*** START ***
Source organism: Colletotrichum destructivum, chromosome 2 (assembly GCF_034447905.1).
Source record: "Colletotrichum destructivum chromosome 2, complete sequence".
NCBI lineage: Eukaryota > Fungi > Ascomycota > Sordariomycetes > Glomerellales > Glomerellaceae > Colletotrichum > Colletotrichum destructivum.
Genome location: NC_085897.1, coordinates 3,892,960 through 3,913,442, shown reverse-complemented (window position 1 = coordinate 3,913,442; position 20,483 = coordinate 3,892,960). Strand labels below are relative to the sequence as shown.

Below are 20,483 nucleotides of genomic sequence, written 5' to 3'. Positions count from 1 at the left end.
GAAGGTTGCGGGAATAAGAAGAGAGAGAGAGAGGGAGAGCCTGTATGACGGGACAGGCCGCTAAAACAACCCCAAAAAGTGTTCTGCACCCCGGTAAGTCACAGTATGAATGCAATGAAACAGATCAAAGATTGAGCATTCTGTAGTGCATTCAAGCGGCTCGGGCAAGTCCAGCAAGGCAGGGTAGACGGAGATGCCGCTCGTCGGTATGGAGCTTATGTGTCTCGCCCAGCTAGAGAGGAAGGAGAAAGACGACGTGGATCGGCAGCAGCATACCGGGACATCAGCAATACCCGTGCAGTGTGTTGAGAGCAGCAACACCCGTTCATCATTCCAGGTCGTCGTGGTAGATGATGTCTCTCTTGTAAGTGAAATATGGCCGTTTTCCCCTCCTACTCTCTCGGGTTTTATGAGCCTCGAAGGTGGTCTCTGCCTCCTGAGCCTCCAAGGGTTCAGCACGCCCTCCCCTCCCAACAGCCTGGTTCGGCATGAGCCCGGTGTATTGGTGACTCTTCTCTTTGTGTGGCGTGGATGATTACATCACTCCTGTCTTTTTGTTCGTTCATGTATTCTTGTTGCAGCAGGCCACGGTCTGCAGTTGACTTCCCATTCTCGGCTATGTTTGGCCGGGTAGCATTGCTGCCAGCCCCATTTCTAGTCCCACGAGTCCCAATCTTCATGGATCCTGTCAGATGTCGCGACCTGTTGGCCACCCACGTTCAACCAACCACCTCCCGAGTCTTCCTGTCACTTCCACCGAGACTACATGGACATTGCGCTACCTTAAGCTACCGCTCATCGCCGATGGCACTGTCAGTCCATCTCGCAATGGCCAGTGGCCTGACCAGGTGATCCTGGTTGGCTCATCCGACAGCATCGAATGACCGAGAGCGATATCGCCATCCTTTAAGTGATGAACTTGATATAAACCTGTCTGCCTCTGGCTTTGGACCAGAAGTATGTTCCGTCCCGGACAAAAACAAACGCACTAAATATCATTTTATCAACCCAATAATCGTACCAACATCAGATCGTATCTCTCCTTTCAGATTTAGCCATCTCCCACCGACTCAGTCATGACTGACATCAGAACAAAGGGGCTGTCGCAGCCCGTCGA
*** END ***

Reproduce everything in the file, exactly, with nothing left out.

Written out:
Source organism: Colletotrichum destructivum, chromosome 2 (assembly GCF_034447905.1).
Source record: "Colletotrichum destructivum chromosome 2, complete sequence".
NCBI lineage: Eukaryota > Fungi > Ascomycota > Sordariomycetes > Glomerellales > Glomerellaceae > Colletotrichum > Colletotrichum destructivum.
Genome location: NC_085897.1, coordinates 3,892,960 through 3,913,442, shown reverse-complemented (window position 1 = coordinate 3,913,442; position 20,483 = coordinate 3,892,960). Strand labels below are relative to the sequence as shown.

Below are 20,483 nucleotides of genomic sequence, written 5' to 3'. Positions count from 1 at the left end.
GAAGGTTGCGGGAATAAGAAGAGAGAGAGAGAGGGAGAGCCTGTATGACGGGACAGGCCGCTAAAACAACCCCAAAAAGTGTTCTGCACCCCGGTAAGTCACAGTATGAATGCAATGAAACAGATCAAAGATTGAGCATTCTGTAGTGCATTCAAGCGGCTCGGGCAAGTCCAGCAAGGCAGGGTAGACGGAGATGCCGCTCGTCGGTATGGAGCTTATGTGTCTCGCCCAGCTAGAGAGGAAGGAGAAAGACGACGTGGATCGGCAGCAGCATACCGGGACATCAGCAATACCCGTGCAGTGTGTTGAGAGCAGCAACACCCGTTCATCATTCCAGGTCGTCGTGGTAGATGATGTCTCTCTTGTAAGTGAAATATGGCCGTTTTCCCCTCCTACTCTCTCGGGTTTTATGAGCCTCGAAGGTGGTCTCTGCCTCCTGAGCCTCCAAGGGTTCAGCACGCCCTCCCCTCCCAACAGCCTGGTTCGGCATGAGCCCGGTGTATTGGTGACTCTTCTCTTTGTGTGGCGTGGATGATTACATCACTCCTGTCTTTTTGTTCGTTCATGTATTCTTGTTGCAGCAGGCCACGGTCTGCAGTTGACTTCCCATTCTCGGCTATGTTTGGCCGGGTAGCATTGCTGCCAGCCCCATTTCTAGTCCCACGAGTCCCAATCTTCATGGATCCTGTCAGATGTCGCGACCTGTTGGCCACCCACGTTCAACCAACCACCTCCCGAGTCTTCCTGTCACTTCCACCGAGACTACATGGACATTGCGCTACCTTAAGCTACCGCTCATCGCCGATGGCACTGTCAGTCCATCTCGCAATGGCCAGTGGCCTGACCAGGTGATCCTGGTTGGCTCATCCGACAGCATCGAATGACCGAGAGCGATATCGCCATCCTTTAAGTGATGAACTTGATATAAACCTGTCTGCCTCTGGCTTTGGACCAGAAGTATGTTCCGTCCCGGACAAAAACAAACGCACTAAATATCATTTTATCAACCCAATAATCGTACCAACATCAGATCGTATCTCTCCTTTCAGATTTAGCCATCTCCCACCGACTCAGTCATGACTGACATCAGAACAAAGGGGCTGTCGCAGCCCGTCGA